Many of the applications of EVA are in environments where bacteria may be present, and bacterial colonization of EVA devices can lead to infection. Bacteria entering the eye during surgery can lead to endophthalmitis, a painful condition which may lead to partial or complete loss of vision; patients who received EVA implants have been reported to develop postsurgical infection by antibiotic-resistant Staphylococcus aureus12 as well as other infections including Staphylococcus epidermidis13 and unspecified gram-positive cocci.13,14 Catheter-associated urinary tract infections are common and represent a significant cause of morbidity. Commonly implicated bacteria in these infections include Pseudomonas aeruginosa, S. epidermidis, Escherichia coli, and Enterococcus faecalis.15 Mouthguards also become coated with bacteria during use, with many hundreds of species typically present in the mouth, both commensal and pathogenic. These can be persistent; after removing an EVA device from the mouth, some species were able to survive for a further 14 days.16 These may cause degradation of the device as well as generating an infection risk for other individuals coming into contact with the mouthguard.
The aim of this study was to functionalize EVA polymer with antimicrobial nanoparticles (NPs) which act as a slow release device for the broad-spectrum antimicrobial chlorhexidine (CHX).17 These NPs, first reported in 2013, have been shown to be effective against several pathogenic microorganisms when added in an aqueous colloid to bacterial culture, and absorb rapidly to surfaces such as glass and titanium,17 but they have not yet been investigated with respect to a biomedical polymer, nor in terms of antimicrobial efficacy when immobilized on a surface. The microorganisms investigated were selected owing to their significance to global health problems and difficulties encountered controlling them using traditional methods, and their association with biomaterials surfaces in vivo.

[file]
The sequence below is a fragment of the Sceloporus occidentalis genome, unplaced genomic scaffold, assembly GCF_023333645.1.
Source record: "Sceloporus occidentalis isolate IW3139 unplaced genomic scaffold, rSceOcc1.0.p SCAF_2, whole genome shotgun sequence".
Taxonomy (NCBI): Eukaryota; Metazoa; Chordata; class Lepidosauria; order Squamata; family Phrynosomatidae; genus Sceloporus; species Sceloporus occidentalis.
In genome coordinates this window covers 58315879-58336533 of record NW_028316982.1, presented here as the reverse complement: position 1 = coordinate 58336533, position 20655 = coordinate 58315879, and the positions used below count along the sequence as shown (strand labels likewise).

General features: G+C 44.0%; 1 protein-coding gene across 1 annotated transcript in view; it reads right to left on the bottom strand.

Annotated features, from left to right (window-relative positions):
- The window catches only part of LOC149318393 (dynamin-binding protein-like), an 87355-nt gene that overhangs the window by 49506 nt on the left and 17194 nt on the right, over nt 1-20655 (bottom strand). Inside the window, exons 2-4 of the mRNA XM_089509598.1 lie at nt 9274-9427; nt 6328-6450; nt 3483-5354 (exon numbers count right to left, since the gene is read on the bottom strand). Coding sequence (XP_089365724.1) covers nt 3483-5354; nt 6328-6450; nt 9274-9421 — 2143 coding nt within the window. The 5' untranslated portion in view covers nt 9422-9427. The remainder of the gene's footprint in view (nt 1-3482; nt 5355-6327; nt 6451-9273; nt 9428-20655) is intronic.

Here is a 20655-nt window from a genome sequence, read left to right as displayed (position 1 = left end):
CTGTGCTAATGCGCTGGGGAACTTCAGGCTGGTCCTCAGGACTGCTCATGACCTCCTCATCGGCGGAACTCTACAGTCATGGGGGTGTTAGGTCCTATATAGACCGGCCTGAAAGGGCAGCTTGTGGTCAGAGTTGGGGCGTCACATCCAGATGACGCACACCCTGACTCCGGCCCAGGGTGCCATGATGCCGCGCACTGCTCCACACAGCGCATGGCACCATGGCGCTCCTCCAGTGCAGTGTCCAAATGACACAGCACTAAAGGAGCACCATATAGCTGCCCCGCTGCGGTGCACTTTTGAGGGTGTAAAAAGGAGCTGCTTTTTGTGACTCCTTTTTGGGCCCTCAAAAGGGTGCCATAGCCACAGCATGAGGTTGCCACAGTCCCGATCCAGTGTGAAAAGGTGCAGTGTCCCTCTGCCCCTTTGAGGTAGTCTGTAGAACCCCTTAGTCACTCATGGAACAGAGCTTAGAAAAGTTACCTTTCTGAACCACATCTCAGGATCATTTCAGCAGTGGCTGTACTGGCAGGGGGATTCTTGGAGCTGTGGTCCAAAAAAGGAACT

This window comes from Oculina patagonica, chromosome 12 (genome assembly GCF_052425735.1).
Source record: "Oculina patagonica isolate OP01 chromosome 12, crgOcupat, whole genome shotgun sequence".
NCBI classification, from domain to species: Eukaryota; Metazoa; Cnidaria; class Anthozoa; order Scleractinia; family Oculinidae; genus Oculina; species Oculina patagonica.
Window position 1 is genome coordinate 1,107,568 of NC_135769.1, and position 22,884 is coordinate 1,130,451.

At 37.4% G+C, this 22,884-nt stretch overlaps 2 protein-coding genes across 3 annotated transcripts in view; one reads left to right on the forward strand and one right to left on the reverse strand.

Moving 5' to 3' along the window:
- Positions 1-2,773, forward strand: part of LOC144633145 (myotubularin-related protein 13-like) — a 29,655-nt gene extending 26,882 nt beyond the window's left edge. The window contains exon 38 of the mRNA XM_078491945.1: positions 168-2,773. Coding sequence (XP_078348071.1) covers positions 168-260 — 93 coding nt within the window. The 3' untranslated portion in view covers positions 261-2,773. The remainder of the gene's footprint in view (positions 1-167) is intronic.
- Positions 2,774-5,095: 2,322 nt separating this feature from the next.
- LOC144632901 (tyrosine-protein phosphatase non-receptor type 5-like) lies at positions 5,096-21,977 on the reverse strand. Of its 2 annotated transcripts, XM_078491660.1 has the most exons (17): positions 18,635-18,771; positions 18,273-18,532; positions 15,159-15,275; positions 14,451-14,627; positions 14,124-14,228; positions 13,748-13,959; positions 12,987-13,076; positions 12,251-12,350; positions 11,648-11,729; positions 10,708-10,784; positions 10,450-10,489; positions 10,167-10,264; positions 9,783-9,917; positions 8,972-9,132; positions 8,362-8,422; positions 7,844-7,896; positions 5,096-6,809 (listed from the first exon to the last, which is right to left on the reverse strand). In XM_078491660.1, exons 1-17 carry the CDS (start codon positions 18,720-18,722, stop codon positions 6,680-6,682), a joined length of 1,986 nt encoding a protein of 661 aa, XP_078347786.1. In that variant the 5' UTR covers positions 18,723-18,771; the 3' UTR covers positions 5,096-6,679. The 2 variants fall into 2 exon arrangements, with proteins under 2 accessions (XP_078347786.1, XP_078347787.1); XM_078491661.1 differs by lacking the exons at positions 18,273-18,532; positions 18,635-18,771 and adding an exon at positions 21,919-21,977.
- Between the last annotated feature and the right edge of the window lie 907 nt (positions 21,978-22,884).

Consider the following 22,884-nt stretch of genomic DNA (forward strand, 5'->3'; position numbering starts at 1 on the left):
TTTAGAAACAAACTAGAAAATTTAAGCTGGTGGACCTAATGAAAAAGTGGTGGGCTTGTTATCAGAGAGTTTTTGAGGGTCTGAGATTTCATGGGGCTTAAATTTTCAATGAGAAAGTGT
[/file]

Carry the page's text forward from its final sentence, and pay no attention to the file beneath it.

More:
Materials and methods
Synthesis and characterization of NPs
Chlorhexidine hexametaphosphate (HMP) NPs were prepared by combining, at room temperature and pressure and under rapid stirring, CHX (as the digluconate salt in aqueous solution; Sigma-Aldrich Co., St Louis, MO, USA) and HMP (as the sodium salt in aqueous solution; Sigma-Aldrich) to effect final total concentrations of 5 and 5, or 0.5 and 0.5 mM of each. This process results in the formation of colloidal suspensions in which over 99% of the CHX is bound in NPs, with only 25 μM unbound remaining in solution.17 The resultant NPs will henceforth be referred to as CHX-HMP-5 and CHX-HMP-0.5.
CHX-HMP-5 and CHX-HMP-0.5 NP suspensions were freshly prepared and characterized for particle size and zeta potential by dynamic light scattering (DLS) at room temperature, using a Zetasizer Nano ZS (Malvern Instruments Ltd., Malvern, UK). All measurements were carried out on 700 μL of each NP suspension using DTS1061 disposable capillary cells (Zetasizer NanoZS; Malvern Instruments Ltd.). CHX-HMP-5 suspensions contained some sedimenting aggregates, so the specimen was allowed to settle before the supernatant was analyzed. Each numerical value reported is the average of the three measurements represented graphically; each measurement was carried out on a different NP suspension.